An investigator familiar with the case told People Magazine, "He slid into one of the girls’ DMs several times but she didn’t respond. Basically, it was just him saying, ‘Hey, how are you?’ But he did it again and again."
The anonymous source said the messages were sent in October but did not disclose the name of which of the girls Kohberger messaged.
The source added, "She may not have seen them, because they went into message requests. We’re still trying to determine how aware the victims were of his existence."
"There’s no indication that he was getting frustrated with her lack of response. But he was definitely persistent."
Kaylee Goncalves, Madison Mogen, Xana Kernodle, and Ethan Chapin, all students at the University of Idaho were found stabbed to death in their off-campus house on Nov. 13.
Kohberger, 28, who was pursuing a doctorate in criminology at nearby Washington State University at the time of the murders, may have been motivated by a possible "incel complex," according to a former FBI investigator Pete Yachmetz who told the New York Post, "The murders may have been… an effort to assert some type of dominance."
"I believe a continued stabbing of a victim indicates… an uncontrollable rage and extreme anger," said the former agent and security expert, noting that Kohberger, has been described as "socially awkward with a long history of interpersonal problems" by former friends and classmates.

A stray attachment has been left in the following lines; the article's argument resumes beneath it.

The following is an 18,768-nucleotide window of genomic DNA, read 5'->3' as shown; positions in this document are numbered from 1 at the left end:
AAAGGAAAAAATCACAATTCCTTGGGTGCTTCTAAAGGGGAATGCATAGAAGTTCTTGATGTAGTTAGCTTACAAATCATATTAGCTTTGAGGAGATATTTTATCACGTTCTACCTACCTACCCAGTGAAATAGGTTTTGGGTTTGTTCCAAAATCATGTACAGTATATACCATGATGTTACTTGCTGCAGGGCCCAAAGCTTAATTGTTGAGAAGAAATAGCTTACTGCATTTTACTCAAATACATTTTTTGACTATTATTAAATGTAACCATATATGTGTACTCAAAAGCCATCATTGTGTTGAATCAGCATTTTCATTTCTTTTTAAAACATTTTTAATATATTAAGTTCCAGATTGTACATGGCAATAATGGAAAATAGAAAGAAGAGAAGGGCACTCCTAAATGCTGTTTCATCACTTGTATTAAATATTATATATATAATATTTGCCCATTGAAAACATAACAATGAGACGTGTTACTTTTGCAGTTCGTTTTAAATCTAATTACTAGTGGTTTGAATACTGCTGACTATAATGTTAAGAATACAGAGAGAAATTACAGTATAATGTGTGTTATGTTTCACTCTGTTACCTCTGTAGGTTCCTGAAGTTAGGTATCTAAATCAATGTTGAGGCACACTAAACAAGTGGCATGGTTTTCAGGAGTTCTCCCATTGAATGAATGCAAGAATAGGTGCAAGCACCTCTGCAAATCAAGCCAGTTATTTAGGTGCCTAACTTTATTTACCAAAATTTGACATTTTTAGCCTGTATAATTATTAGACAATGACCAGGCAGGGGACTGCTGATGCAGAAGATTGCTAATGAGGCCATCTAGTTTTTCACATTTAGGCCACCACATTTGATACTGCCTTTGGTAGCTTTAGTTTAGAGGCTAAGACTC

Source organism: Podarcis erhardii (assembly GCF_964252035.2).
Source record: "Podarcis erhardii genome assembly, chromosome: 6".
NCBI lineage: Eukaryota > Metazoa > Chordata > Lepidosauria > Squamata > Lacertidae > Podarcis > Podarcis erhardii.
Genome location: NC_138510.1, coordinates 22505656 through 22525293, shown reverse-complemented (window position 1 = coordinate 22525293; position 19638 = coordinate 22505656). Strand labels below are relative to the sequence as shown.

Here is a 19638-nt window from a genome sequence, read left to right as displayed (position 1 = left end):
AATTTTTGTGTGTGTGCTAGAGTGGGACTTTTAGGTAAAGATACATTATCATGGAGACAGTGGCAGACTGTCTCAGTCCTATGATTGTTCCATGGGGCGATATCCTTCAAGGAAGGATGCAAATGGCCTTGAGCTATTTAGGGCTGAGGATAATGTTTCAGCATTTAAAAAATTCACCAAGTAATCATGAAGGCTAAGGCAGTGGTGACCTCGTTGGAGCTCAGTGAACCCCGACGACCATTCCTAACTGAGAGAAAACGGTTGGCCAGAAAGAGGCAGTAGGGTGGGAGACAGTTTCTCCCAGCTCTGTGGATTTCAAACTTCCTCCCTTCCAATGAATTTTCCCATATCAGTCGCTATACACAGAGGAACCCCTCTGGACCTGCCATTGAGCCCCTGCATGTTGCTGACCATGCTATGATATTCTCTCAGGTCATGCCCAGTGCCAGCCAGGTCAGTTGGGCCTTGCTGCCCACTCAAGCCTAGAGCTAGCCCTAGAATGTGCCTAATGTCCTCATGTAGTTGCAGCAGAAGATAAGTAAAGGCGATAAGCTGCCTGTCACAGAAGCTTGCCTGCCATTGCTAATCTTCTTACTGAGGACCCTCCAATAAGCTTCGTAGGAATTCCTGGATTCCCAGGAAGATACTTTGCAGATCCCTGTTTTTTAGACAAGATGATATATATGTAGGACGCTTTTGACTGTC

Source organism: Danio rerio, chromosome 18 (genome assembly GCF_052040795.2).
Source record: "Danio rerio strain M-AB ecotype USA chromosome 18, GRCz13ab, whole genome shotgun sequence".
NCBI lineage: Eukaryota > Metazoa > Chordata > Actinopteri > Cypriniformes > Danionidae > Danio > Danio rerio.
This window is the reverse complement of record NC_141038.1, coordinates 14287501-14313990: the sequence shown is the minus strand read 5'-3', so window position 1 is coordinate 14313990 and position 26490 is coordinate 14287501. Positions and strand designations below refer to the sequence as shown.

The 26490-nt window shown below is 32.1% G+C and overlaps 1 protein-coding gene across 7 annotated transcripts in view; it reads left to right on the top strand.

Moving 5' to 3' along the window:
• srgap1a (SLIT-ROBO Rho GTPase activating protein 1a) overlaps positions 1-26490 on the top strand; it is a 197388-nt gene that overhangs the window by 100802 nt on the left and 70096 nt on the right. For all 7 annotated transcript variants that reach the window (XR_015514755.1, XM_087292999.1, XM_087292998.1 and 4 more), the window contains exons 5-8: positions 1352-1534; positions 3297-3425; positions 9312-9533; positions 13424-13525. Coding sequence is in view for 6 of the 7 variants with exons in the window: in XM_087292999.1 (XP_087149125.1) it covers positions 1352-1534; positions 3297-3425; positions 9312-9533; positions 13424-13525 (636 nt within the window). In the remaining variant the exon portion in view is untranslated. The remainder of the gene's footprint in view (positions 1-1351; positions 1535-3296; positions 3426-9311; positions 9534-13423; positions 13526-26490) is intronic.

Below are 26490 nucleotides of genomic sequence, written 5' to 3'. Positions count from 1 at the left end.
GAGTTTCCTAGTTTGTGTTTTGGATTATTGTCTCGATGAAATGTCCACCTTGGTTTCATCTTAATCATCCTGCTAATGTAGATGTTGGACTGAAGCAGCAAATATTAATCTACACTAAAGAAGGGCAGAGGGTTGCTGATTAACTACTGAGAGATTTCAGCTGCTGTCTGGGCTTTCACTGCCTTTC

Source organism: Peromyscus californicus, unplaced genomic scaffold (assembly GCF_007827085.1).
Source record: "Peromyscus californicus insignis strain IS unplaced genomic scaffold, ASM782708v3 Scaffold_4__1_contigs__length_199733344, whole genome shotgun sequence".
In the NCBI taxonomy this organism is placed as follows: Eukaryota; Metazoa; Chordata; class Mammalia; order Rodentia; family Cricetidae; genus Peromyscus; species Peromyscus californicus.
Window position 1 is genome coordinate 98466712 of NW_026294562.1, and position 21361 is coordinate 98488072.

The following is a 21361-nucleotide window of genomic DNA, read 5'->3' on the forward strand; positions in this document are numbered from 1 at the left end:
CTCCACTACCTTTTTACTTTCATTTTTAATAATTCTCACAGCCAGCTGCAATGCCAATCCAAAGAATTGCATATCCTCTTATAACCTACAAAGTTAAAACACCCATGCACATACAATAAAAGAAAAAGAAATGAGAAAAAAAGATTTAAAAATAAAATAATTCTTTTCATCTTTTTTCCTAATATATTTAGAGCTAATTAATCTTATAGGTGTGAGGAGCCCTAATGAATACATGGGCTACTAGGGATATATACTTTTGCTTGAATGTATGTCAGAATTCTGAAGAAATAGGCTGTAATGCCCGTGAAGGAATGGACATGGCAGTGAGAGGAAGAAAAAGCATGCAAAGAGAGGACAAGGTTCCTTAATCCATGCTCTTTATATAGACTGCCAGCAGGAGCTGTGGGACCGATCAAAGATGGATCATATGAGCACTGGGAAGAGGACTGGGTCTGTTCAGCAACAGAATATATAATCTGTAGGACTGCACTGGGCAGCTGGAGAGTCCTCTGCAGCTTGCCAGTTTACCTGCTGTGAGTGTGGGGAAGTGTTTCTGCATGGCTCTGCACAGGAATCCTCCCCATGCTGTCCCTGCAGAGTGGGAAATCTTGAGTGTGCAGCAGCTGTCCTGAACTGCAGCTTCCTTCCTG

"I think he may have developed a sort of incel complex," he added.
"Incel" refers to men who consider themselves to be "involuntarily celibate" as they have no luck with getting romantic or sexual encounters with women and the term was popularized on online forums dedicated to blaming women for their problems.
The suspect also reportedly followed the Instagram accounts of all three girls on the platform and the messages from Kohberger’s account were sent around the same time that authorities allege that he was stalking the victims. Kohberger’s cellphone data pinged in the same location as the four students weeks before the murders.
Earlier this month, a woman took to TikTok to detail a date that she reportedly had with the suspect seven years prior.
"We matched on Tinder, we talked for a couple of hours and then he was like, 'Hey, you want to go to the movies with me tonight?' I was like, sure. So we went to the movies," said the woman, who identified herself as Hayley.
Hayley said that the two went to see a movie, and then Kohberger drove her home. "I thought he was just going to drop me off, but that was not the case. He kind of invited himself inside," she said, adding that Kohberger picked out a Netflix movie for the two to watch.
Hayley said that "he kept trying to touch me. Not like inappropriately, just trying to tickle me, and like rub my shoulders and stuff and I was like 'why are you touching me?'"
He "got super serious" and she said, "He's like 'I’m not,' and I’m like, 'you are though,' and he’s like, 'I'm not touching you.' Kind of trying to gaslight me into thinking that he didn’t touch me, which is weird."
She went into the shared dorm restroom, with Kohberger reportedly following her. Hayley said "I just thought that was weird." To escape the date, Hayley "proceeded to pretend to throw up" because she "was not into" the date.
She said, "It wasn’t because I was scared of him or thought he would hurt me if I asked him to leave. It was just mostly because I’m socially awkward. I didn’t know how to ask him to leave."
Hayley continued to fake vomit until Kohberger reportedly wrote to her via the Tinder app that he was leaving. Haley claimed he later told her via the app that she had "good birthing hips."Kohberger has been charged with four counts of first-degree murder and a count of felony burglary in the quadruple homicide and a preliminary status hearing for him has been set for June 26.
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